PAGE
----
Following a record-setting rebound in new-order volumes and revenues for 2015, the German Machine Tool Builders’ Association issued an outlook for continued — but less robust — improvement during 2016. After several years of fitful increases in demand, the industry posted 4% increase revenues to €15.1 billion ($16.7 billion) during 2015.
“We’re expecting moderate growth of 1% in 2016,” stated Dr. Heinz-Jürgen Prokop, chairman of the industry’s trade association (VDW). The German machine tool industry is one of the largest segments of that country’s manufacturing industry, with about 71,600 employees.
New orders for German machine tool manufacturers rose 1% in 2015, to €14.9 billion ($16.45 billion.)
The 2016 forecast is based on expectations of new capital investment by major customer groups, on global statistics for machine tool consumption, and on new orders recorded by German machine tool manufacturers.
VDW cited a study by Oxford Economics, its forecasting partner, which sees global demand for new machine tools increasing 4%. This is based on demand from automakers and their suppliers, the electrical engineering and electronics industries, machine shops and metal product manufacturers, and mechanical engineering operations. Machine tool consumption is forecast to increase 4.2% worldwide, up 4.6% in Europe, up 4.5% in Asia, and up 2.5% in the Americas.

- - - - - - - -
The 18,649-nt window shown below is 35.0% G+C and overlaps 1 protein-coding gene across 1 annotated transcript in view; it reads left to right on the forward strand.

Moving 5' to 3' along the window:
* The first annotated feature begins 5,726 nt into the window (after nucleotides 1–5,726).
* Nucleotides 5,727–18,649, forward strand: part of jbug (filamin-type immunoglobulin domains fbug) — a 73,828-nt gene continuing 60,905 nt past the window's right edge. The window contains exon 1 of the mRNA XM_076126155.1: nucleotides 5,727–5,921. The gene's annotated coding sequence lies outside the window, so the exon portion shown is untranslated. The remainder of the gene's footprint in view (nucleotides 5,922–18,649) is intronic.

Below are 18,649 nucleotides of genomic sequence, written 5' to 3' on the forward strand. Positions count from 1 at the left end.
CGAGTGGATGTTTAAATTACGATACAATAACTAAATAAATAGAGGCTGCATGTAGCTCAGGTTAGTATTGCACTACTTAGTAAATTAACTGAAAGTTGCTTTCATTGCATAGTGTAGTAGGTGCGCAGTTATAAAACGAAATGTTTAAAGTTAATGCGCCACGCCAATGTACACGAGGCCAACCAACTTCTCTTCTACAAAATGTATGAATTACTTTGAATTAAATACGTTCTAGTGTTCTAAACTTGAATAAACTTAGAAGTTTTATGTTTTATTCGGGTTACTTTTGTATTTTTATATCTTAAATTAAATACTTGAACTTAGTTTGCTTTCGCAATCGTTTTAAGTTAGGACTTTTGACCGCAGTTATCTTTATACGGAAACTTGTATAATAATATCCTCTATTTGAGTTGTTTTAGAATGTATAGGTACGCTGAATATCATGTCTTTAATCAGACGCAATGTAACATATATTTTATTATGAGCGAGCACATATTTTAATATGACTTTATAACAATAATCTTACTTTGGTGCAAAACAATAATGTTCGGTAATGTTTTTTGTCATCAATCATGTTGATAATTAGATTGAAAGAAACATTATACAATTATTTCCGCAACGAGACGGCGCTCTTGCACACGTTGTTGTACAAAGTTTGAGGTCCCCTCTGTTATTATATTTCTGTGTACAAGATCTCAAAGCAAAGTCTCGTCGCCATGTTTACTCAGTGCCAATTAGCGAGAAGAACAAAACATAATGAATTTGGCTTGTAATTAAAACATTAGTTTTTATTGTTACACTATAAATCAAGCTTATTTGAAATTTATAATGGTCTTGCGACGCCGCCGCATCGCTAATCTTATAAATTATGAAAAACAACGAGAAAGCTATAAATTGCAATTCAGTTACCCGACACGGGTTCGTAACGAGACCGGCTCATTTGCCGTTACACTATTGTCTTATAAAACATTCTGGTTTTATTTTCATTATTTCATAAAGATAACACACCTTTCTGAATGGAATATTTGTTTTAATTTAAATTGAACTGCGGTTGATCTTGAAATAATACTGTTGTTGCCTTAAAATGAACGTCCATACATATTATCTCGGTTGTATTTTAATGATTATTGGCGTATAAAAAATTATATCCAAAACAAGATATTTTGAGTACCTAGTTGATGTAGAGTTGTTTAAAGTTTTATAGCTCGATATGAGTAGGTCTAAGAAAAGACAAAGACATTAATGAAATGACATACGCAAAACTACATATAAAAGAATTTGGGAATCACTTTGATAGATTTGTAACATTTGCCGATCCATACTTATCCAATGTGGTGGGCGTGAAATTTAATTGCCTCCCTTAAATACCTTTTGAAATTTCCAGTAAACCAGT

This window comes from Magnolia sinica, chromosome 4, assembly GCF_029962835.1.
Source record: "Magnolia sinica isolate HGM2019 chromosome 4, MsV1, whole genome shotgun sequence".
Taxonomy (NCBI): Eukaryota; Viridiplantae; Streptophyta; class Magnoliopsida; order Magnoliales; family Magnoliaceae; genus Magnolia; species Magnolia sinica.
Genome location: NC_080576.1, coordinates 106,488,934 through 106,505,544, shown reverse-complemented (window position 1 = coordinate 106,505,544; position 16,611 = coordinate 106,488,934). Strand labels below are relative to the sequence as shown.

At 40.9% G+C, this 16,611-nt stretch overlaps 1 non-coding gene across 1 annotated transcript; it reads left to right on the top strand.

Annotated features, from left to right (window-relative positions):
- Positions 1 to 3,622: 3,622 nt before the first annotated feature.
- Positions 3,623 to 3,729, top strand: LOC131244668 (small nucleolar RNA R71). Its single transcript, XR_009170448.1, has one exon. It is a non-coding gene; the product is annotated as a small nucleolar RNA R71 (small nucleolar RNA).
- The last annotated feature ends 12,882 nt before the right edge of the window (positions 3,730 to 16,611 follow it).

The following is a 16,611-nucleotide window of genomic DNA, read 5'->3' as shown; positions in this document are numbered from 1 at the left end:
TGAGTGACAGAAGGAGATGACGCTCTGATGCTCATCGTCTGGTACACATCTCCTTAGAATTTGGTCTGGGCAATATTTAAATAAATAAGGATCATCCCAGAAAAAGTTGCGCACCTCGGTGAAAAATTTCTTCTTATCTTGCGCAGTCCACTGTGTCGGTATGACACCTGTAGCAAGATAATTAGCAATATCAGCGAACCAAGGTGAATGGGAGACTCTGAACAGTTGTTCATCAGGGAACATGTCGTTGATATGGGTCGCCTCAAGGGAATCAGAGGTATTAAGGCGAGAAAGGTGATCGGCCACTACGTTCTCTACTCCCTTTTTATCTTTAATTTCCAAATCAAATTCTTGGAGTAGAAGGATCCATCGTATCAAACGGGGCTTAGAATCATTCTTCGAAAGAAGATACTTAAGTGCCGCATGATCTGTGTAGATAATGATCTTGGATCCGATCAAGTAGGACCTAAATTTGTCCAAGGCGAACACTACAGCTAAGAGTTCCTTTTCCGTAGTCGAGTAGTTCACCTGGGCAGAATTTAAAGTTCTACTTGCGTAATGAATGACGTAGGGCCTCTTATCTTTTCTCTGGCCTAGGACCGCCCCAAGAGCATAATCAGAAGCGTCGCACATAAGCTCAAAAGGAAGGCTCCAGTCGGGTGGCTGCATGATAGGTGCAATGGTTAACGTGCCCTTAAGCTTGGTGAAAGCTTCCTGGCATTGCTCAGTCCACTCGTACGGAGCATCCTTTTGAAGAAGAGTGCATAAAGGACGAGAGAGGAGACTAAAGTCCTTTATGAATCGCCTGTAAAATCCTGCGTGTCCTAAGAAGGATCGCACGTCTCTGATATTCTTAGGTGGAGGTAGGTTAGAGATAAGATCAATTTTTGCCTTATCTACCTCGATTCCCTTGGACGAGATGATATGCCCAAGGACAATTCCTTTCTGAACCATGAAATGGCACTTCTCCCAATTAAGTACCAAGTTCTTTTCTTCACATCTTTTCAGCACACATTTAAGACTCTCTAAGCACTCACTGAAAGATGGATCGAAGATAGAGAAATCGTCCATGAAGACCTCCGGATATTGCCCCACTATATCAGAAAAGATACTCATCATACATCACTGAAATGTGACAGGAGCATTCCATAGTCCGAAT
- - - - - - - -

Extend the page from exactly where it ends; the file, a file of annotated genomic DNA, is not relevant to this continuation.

Orders from Chinese manufacturers account for about one quarter of all German machine tools, but were down 8% during 2015 versus the previous year, and the restructuring efforts underway in China are likely to continue to influence 2016 demand.
German machine tool producers have an export ration of about 70%; during 2015, exports rose about 4% overall to €9.4 billion ($10.4 billion): exports to European buyers rose 8% but exports to Asian customers fell 5%.
Global industrial demand will continue to be unsteady in 2016, according to VDW. “Newly industrializing countries” are being challenged by various issues undercutting industrial demand: China is trying to work through its first extended slow-down in manufacturing demand; Russia is suffering due to a weak currency and low oil prices; and Brazil is caught in a serious recession. In addition to these factors are more general “global uncertainties” that are undermining industrial demand.
“So it’s all the more important for our companies, in time of transformative global change, to be on the lookout for new long-term market potentials,” stated Dr. Prokop, referring to new sales markets and new products and services.
VDW sees opportunities for its constituent companies to increase deliveries to Iran, Mexico, and the ASEAN group of countries. As for technologies, the group cited Industry 4.0 initiatives and additive manufacturing technologies as capabilities that should be embraced for the new revenue opportunities they represent.
“If you want to continue prospering in the face of international competition, it’s increasingly imperative to offer solutions that others cannot emulate,” Prokop commented.